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Redefining Business

2017 Moskowitz Prize Winner: Who Benefits From Socially Responsible Governance?

By Nuria Marquez Martinez, Masters of Journalism candidate & CRB Editorial Writer

In 1970, Milton Friedman wrote an op-ed in The New York Times Magazine which argued that the primary role of a corporation was to serve its shareholders, and increase its profits. Friedman argued that this was the best way for a business to be socially responsible, anything else would be too inefficient.

This is the essay that Bryan Hong cites as he describes the inspiration behind “Corporate Governance and the Rise of Integrating Corporate Social Responsibility Criteria in Executive Compensation: Effectiveness and Implications for Firm Outcomes”, the winning paper of this year’s Moskowitz Prize which examines the adoption of corporate social responsibility (CSR) contracting and how it affects firm-level outcomes. Hong is the co-author of the paper along with Caroline Flammer and Dylan Minor.

The paper examines the implications of linking executive compensation to social and environmental responsibility and shows that CSR contracting has a positive impact on financial performance and can be used as an effective governance tool. Those businesses which have “adopted CSR contracting improved their environmental and social performance, especially with respect to the natural environment and local communities,” said Flammer in an email.

According to Flammer and Hong, these findings relied on nine months of digging through ten years of FCC filings from the biggest corporations in the country. Aside from the results of the research, the database that the team built is itself an innovation in the field.

“We sometimes see papers that are analytically elaborate, but have data limitations,” said faculty co-chair, Lloyd Kurtz. He admires the work put into this database, the first of its kind. “That took a lot of work, but it paid off because they were able to draw some empirical connections that we hadn’t seen before.”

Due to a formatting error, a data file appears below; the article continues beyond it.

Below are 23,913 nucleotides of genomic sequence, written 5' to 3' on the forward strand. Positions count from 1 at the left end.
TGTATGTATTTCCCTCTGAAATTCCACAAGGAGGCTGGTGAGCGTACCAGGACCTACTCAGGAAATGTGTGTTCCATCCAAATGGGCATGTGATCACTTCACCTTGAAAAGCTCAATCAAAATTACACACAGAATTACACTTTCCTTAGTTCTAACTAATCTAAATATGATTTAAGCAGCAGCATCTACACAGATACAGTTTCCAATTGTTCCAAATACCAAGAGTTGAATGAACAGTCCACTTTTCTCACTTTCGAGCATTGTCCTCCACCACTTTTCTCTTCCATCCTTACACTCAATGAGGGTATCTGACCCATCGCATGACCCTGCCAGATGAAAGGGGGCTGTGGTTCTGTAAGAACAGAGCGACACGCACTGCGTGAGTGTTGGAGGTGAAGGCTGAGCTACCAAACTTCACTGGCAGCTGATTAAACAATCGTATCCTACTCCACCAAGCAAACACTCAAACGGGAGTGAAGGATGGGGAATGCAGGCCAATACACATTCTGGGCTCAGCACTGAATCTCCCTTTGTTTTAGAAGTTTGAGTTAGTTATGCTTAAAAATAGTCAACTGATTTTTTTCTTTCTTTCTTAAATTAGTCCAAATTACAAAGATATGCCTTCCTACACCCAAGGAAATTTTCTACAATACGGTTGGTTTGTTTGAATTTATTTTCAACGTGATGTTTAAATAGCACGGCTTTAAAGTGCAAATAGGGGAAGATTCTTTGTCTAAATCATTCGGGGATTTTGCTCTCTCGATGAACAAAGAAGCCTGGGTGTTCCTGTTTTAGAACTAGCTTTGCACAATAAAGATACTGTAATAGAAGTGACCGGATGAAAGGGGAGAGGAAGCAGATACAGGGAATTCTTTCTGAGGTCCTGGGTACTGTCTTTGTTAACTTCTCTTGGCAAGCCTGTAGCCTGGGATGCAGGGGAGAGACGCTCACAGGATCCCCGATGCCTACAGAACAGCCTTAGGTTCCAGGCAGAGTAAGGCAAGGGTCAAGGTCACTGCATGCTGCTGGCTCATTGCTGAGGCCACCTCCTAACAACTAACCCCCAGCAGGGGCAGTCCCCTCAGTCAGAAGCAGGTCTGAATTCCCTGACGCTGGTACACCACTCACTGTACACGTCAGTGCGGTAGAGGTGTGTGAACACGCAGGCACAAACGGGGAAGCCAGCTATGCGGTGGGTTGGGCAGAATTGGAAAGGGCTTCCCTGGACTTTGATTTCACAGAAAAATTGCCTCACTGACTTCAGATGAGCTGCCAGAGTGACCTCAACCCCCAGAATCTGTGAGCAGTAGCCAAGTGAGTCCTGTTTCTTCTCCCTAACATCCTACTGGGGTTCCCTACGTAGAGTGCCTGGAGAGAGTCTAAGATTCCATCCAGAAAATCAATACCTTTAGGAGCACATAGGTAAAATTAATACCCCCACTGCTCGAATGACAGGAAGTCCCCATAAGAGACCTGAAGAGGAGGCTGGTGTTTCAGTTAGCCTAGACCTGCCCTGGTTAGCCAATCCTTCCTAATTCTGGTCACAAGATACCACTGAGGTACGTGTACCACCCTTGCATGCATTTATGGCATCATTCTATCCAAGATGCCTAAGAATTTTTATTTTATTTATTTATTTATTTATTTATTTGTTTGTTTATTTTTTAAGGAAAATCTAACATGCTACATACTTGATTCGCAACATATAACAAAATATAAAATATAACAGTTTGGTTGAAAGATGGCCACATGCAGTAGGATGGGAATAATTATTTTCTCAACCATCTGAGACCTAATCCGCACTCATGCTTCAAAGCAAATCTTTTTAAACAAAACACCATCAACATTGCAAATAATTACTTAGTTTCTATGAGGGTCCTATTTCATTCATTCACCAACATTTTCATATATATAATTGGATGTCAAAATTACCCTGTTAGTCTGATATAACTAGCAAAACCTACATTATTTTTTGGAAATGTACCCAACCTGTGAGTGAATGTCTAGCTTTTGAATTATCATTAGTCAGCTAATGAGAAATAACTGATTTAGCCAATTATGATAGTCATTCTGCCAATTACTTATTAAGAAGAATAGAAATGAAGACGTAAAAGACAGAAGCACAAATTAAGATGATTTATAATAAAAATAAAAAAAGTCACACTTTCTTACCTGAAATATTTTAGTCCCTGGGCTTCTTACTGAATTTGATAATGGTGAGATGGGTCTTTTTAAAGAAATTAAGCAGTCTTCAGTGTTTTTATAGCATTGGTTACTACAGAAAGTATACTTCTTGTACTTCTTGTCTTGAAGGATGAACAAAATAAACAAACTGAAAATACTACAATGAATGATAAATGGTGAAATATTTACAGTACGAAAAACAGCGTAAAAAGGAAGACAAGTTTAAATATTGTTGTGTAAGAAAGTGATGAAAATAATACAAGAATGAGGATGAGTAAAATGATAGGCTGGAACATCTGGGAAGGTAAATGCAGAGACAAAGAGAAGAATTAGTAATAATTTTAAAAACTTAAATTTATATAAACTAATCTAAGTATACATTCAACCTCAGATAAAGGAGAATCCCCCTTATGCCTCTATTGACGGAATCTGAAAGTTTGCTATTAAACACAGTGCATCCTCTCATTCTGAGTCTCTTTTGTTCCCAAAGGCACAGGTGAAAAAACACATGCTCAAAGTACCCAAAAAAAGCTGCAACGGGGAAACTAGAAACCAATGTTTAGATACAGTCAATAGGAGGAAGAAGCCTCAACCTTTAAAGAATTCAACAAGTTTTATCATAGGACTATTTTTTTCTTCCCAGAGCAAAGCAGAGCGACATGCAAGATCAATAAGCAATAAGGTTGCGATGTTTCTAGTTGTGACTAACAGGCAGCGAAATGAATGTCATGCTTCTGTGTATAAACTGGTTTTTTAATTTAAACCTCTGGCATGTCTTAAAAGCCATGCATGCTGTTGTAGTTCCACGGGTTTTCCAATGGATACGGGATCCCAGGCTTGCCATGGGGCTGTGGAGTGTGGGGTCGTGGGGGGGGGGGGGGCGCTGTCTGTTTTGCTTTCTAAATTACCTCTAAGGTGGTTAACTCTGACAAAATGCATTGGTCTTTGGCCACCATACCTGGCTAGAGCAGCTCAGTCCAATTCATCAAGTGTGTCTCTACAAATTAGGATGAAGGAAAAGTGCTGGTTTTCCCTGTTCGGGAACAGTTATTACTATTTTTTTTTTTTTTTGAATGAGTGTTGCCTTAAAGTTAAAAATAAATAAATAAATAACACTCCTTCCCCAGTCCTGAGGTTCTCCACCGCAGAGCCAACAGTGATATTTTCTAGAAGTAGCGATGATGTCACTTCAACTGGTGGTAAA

Flammer was most surprised by how prevalent CSR contracting was among the S&P 500 corporations. According to their research, in 2004 only 12% of the firms had adopted CSR contracting. By 2013, this ratio increased to 37%. These numbers matter when thinking about the implications of this research. Even though there’s been a substantial increase in CSR contracting, not much is known about the effects it has on company output and the communities it serves.

“No matter how good our intentions, we need to have a clear understanding of what works and what doesn’t,” said Kurtz. This paper provides not only an understanding but clear guidelines to a growing trend within corporations.

The paper specifically focuses on the role of the ‘financially material but less salient stakeholders’ like the natural environment and communities that interact with the corporations in some way but do not have the necessary power to make their claims heard and enact change in the corporation.

“Managers may ignore them absent of proper incentives,” said Flammer. According to their findings, CSR contracting would benefit these stakeholders directly. The team, Flammer, Hong, and Minor are looking forward to further developing their database and to have clearer insight into the implications and applications of this governance tool.

They will receive the award at the 28th annual SRI Conference in San Diego where Flammer and Kurtz will be discussing this and other relevant research in the responsible investment industry. Since 1996, the Moskowitz Prize aims “to draw attention to first-rate research that casts light on the tough questions. We’re trying to bring data and analytical clarity to conversations that were once primarily ideological,” said Kurtz.

The 2017 Moskowitz Prize is generously sponsored by Bailard, Calvert Research and Management, First Affirmative Financial Network, Neuberger Berman, Trillium Asset Management, and Wells Fargo Private Bank.

 

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